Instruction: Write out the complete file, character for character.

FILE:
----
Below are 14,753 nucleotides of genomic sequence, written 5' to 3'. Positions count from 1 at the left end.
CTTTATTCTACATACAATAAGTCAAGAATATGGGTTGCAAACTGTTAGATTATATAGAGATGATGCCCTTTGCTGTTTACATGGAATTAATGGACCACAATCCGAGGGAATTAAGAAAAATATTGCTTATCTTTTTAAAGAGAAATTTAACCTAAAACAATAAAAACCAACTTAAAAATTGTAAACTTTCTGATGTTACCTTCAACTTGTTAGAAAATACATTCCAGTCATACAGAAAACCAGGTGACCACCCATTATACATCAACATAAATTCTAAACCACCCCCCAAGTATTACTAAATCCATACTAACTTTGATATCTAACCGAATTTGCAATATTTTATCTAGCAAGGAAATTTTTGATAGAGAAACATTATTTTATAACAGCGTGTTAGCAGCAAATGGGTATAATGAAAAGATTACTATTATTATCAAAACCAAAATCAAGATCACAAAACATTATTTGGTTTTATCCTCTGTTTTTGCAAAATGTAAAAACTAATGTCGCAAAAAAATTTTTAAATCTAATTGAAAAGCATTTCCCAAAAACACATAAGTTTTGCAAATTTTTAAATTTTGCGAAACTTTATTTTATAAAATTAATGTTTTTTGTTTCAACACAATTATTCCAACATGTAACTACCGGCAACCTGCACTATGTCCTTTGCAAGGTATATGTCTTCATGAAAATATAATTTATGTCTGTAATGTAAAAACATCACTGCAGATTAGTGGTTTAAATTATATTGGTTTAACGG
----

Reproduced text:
Below are 14,753 nucleotides of genomic sequence, written 5' to 3'. Positions count from 1 at the left end.
CTTTATTCTACATACAATAAGTCAAGAATATGGGTTGCAAACTGTTAGATTATATAGAGATGATGCCCTTTGCTGTTTACATGGAATTAATGGACCACAATCCGAGGGAATTAAGAAAAATATTGCTTATCTTTTTAAAGAGAAATTTAACCTAAAACAATAAAAACCAACTTAAAAATTGTAAACTTTCTGATGTTACCTTCAACTTGTTAGAAAATACATTCCAGTCATACAGAAAACCAGGTGACCACCCATTATACATCAACATAAATTCTAAACCACCCCCCAAGTATTACTAAATCCATACTAACTTTGATATCTAACCGAATTTGCAATATTTTATCTAGCAAGGAAATTTTTGATAGAGAAACATTATTTTATAACAGCGTGTTAGCAGCAAATGGGTATAATGAAAAGATTACTATTATTATCAAAACCAAAATCAAGATCACAAAACATTATTTGGTTTTATCCTCTGTTTTTGCAAAATGTAAAAACTAATGTCGCAAAAAAATTTTTAAATCTAATTGAAAAGCATTTCCCAAAAACACATAAGTTTTGCAAATTTTTAAATTTTGCGAAACTTTATTTTATAAAATTAATGTTTTTTGTTTCAACACAATTATTCCAACATGTAACTACCGGCAACCTGCACTATGTCCTTTGCAAGGTATATGTCTTCATGAAAATATAATTTATGTCTGTAATGTAAAAACATCACTGCAGATTAGTGGTTTAAATTATATTGGTTTAACGG